In practice, sometimes, the CI process doesn't have tests, or these steps are somehow skipped. The main responsibility of the team is to develop a high-quality product. The meaning of the high-quality product depends on the requirement but there is only one way to understand the quality of the product is to check requirements, or other meaning testing it against to the requirements. The good news is that; if we can monitor the tests, we should have already implemented those tests to the CI. 

6. Easier Debugging

The best part of the centralized logging system, having a starting point for debugging errors, failures, exceptions. Logging not only results but also logging the deepest info of the failures and the exceptions make debugging easier. 

What is Elasticsearch

Elasticsearch is the heart of the Elastic (ELK) Stack. Elasticsearch is an open-source search engine. It is built on Apache Lucene. It provides a Restful API. The first version of Elasticsearch was released in 2010, then it became the de facto search engine and it is commonly used for full-text search, business analytics, log analytics, security intelligence, and some of the operational intelligence. 

Elastic Stack

Elasticsearch is a full-text and distributed NoSQL database so it stores documents with indexing them instead of tables and schemes. We can send data in JSON format to the Elasticsearch database by Restful API or Logstash, another tool for logs operations. 

What is Kibana

Kibana is a product from ELK Stack. It is an open-source data virtualization tool that is designed to use Elasticsearch as a data source. Once you integrated Elasticsearch and Kibana and fed the Elasticsearch database with data then you use the Kibana.  Kibana has a user-friendly web user interface to create indexes, search, and dashboards. On the dashboard, you can add flexible chars, graphs, heat maps, histograms.

Setting Up Elasticsearch and Kibana in Docker

Containers make everything easier, we can run Elasticsearch and Kibana easily with a docker-compose.yaml. Basically, I am using the docker images provided by Elastic company officially with the version of 6.6.0 for both Elasticsearch and Kibana. Then it runs the Elasticsearch on port 9200 and the Kibana on port 5601. Therefore after the docker-compose up command, you can navigate to http://localhost:9200 for Elasticsearch and http://localhost:5601 for Kibana.

Export Data from Firebase to Elasticsearch

I mentioned above, to feed the Elasticsearch database Logstash is used for most generic architecture. However, in this post, we want to integrate mobile application testing in the cloud. We use Firebase as a cloud mobile testing provider.  Firebase provides test labs to run mobile application testing. For mobile application testing we have implemented tests with native tools so for Android testing, we will use Espresso and for iOS testing, we will use XCTest.

To be able to export data from Firebase to Elasticsearch we need to follow these steps:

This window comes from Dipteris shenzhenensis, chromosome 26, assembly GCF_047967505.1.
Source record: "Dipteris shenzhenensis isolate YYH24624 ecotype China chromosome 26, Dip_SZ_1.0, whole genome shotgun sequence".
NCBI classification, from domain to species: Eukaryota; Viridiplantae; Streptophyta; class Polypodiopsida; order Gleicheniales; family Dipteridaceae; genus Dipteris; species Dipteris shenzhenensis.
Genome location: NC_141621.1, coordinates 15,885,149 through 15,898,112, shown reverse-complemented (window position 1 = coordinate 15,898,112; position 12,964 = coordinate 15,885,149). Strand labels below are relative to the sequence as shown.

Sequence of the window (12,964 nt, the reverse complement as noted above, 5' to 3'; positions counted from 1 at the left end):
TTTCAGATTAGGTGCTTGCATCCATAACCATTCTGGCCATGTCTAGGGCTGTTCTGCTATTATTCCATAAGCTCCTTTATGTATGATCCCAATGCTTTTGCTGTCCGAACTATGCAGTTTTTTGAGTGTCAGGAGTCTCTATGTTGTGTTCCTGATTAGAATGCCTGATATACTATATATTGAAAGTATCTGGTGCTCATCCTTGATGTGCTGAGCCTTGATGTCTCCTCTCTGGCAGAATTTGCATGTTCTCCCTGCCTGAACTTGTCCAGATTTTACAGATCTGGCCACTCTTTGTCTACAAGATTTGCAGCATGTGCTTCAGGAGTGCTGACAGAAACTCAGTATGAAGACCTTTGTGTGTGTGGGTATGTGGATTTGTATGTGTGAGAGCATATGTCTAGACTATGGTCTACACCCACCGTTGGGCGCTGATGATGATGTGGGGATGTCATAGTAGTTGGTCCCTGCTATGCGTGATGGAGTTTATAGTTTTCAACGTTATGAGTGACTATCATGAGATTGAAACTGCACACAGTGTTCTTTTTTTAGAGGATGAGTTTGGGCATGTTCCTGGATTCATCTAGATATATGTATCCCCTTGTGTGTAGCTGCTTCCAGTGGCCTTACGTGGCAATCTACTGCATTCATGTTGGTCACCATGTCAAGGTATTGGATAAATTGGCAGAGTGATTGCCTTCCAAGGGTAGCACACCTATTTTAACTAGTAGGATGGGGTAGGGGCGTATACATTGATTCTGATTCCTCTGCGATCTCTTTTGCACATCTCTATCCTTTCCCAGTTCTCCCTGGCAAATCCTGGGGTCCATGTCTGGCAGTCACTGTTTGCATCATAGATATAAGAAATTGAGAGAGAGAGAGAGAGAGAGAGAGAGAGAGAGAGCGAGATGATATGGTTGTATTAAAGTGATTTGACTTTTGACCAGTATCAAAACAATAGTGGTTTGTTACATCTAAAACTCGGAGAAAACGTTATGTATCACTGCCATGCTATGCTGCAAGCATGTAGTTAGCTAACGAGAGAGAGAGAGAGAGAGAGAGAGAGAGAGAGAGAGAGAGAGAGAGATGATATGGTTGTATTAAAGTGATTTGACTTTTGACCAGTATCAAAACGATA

1. Run mobile tests with auto-generated UUID by using GCLOUD cli 
  2. Calculate the related test result files with this UUID
  3. Grasp the .XML files from Google Storage by using GSUTIL
  4. Export data on those .XML files to Elasticseach by using Restful API. For each run to be distinctive, create new label called timeString. This variable will be used to separate the test runs and make them ordered.
You run the script with android or ios options:

# run test and export data
bash run_tests.sh android
bash run_tests.sh ios

# only export data
python3.6 export_xml_data_elastic.py android
python3.6 export_xml_data_elastic.py ios

and this is the Python script to export the data

Creating Interactive Dashboard on Kibana 

Search on Kibana with Filters

Go to the Discover menu and select one item in the list then click the + button of the related filter item. Once you click the + button next to the name item it filters the search item with value name has and then I want to add the testProject to filter both ios project with unit tests.

Kibana searching with filters

Create Visualizations

Click Visualize then click + button on the middle of the page, it will pop-up types of visualization menu then you can select one of your favorite charts. Then it opens the saved search item, you can select the search you saved in the previous step.

Kibana setting the metrics

I choose the bar chart, later I will add one column to show the number of success, failure, and error.  As you can see from the picture above you need to define the Metrics and the picture below shows how to split the chart for each run by setting the Buckets

Kibana setting Buckets

Creating an Interactive Dashbord

Finally, we can create a Kibana Dashboard that can display every chart related to the automated test results. Click on the Dashboard menu and click the add button on the top-right then select the visualization that you created in the previous step. That's all! Now we can check the dashboard.

Kibana dashboard with the result of automated tests


If you want to see the repository and contribute it, you can fork it from Github :)